While it might not have the best ride quality, what it does is offer the handling of the Polo hatchback. It displays poise around corners and straights. At the very limit, it would understeer safely and play no nasty tail sliding games. The steering is light and you can use your finger tips to control the car in the congested city traffic. However this isn’t a speed sensitive steering wheel and doesn’t weigh up nicely while on the highway. It feels vague and sort of disconnected from the driver. The NVH is well taken care of with little or no wind noise or for that matter tyre noise filtering into the cabin.

The seats are comfortable and are made of neither a soft or firm clothing. It has just hit the sweet spot between both. Front passenger and driver have pretty much space to play around with and with the Volkswagen Vento’s increased wheel base over the Polo, the rear passengers cannot complain as well. The rear seats can qualify as a 2 seater only since there is a high transmission tunnel intrusion and this pretty much takes up the space for the middle passenger. The boot space is also good at 460 liters though there are suspension mount intrusions. The loading lip is low though and this makes a case for heavy suitcases.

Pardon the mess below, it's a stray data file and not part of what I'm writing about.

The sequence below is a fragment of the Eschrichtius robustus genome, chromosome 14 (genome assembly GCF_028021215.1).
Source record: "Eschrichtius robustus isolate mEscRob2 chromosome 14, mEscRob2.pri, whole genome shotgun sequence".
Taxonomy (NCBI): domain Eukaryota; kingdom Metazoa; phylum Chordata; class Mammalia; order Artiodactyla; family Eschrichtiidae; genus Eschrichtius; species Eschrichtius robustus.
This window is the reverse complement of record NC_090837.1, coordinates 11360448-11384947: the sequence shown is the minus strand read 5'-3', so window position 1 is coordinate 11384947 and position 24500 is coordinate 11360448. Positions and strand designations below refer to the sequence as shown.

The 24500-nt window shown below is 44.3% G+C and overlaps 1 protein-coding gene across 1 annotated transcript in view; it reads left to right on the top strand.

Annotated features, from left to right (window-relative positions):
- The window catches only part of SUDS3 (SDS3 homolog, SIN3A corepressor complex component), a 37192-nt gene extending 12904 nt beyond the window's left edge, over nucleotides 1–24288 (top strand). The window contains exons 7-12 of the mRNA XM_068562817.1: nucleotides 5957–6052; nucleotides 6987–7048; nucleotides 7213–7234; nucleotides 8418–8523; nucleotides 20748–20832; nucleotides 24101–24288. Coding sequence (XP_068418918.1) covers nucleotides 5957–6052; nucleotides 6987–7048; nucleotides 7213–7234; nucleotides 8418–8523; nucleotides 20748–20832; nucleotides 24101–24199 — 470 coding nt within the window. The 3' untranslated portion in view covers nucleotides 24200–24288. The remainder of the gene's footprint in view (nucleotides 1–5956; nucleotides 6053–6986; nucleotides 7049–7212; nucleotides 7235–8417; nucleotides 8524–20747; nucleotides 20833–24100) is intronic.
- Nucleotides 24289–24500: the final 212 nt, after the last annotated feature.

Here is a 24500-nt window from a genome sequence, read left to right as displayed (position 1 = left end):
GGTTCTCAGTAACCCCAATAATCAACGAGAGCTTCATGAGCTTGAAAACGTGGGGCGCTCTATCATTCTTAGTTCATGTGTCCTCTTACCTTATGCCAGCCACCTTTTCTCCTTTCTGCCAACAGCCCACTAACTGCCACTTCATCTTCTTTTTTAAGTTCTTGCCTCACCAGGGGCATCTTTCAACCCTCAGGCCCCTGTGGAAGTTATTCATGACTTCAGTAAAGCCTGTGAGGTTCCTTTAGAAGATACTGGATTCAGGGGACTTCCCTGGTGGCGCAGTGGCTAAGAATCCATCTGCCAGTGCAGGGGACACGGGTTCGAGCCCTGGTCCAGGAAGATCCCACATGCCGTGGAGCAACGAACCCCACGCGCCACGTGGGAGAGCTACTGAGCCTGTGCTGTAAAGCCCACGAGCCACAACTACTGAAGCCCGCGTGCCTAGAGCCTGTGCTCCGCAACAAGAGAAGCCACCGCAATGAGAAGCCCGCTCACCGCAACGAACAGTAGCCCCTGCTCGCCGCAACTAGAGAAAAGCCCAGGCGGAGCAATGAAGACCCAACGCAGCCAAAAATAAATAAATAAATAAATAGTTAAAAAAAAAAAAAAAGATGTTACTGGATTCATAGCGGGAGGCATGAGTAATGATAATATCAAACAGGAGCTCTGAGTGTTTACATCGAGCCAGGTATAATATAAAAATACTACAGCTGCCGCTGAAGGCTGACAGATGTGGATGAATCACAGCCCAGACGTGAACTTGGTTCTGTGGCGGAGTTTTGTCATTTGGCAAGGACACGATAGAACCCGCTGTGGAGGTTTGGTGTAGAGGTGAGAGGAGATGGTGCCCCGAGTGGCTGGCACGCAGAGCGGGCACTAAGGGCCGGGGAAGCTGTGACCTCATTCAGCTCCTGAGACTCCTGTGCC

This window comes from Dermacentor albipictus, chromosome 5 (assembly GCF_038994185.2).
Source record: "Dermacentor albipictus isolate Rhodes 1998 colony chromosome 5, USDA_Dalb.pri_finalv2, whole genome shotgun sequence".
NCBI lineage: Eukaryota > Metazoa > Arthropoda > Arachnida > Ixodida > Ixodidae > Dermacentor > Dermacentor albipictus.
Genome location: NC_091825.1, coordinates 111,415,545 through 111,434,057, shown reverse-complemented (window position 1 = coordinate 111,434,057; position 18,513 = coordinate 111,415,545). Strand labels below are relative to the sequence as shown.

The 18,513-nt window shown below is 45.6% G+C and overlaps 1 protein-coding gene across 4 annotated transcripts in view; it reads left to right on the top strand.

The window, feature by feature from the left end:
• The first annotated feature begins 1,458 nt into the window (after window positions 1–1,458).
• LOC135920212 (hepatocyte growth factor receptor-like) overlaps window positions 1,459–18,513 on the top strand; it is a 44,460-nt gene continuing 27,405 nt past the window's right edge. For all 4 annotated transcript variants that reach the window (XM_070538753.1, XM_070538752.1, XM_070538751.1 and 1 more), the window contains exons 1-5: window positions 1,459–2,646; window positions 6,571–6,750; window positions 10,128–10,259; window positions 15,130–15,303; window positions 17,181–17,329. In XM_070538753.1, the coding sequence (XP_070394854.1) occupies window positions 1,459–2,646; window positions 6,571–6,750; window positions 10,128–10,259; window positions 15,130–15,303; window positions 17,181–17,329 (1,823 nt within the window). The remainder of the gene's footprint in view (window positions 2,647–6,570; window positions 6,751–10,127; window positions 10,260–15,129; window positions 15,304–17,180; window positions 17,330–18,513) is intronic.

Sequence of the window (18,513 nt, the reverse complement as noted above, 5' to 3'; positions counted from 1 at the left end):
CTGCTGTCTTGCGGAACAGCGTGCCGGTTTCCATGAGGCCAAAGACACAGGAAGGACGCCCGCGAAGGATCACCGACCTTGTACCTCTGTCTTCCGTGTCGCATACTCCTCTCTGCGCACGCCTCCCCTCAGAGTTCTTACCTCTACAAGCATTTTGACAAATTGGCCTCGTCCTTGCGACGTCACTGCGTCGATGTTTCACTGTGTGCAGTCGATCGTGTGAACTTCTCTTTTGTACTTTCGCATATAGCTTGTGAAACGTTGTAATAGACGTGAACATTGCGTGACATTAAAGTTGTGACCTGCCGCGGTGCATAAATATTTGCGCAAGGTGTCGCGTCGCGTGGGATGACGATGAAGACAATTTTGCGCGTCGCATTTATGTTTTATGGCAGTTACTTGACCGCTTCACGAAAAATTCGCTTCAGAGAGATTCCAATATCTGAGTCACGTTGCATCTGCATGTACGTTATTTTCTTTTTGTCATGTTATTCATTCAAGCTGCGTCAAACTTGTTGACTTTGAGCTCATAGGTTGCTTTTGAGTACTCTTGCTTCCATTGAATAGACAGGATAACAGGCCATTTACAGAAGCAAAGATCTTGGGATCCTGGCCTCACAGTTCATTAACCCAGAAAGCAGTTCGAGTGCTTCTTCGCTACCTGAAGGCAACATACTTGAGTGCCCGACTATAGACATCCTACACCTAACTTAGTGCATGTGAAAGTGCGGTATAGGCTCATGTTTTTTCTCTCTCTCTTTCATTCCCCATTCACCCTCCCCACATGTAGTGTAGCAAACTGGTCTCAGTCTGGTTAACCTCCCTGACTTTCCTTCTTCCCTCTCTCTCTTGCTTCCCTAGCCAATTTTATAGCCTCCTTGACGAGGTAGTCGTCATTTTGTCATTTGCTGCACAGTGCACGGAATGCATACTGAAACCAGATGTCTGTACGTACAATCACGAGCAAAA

Engine,Performance and fuel efficiency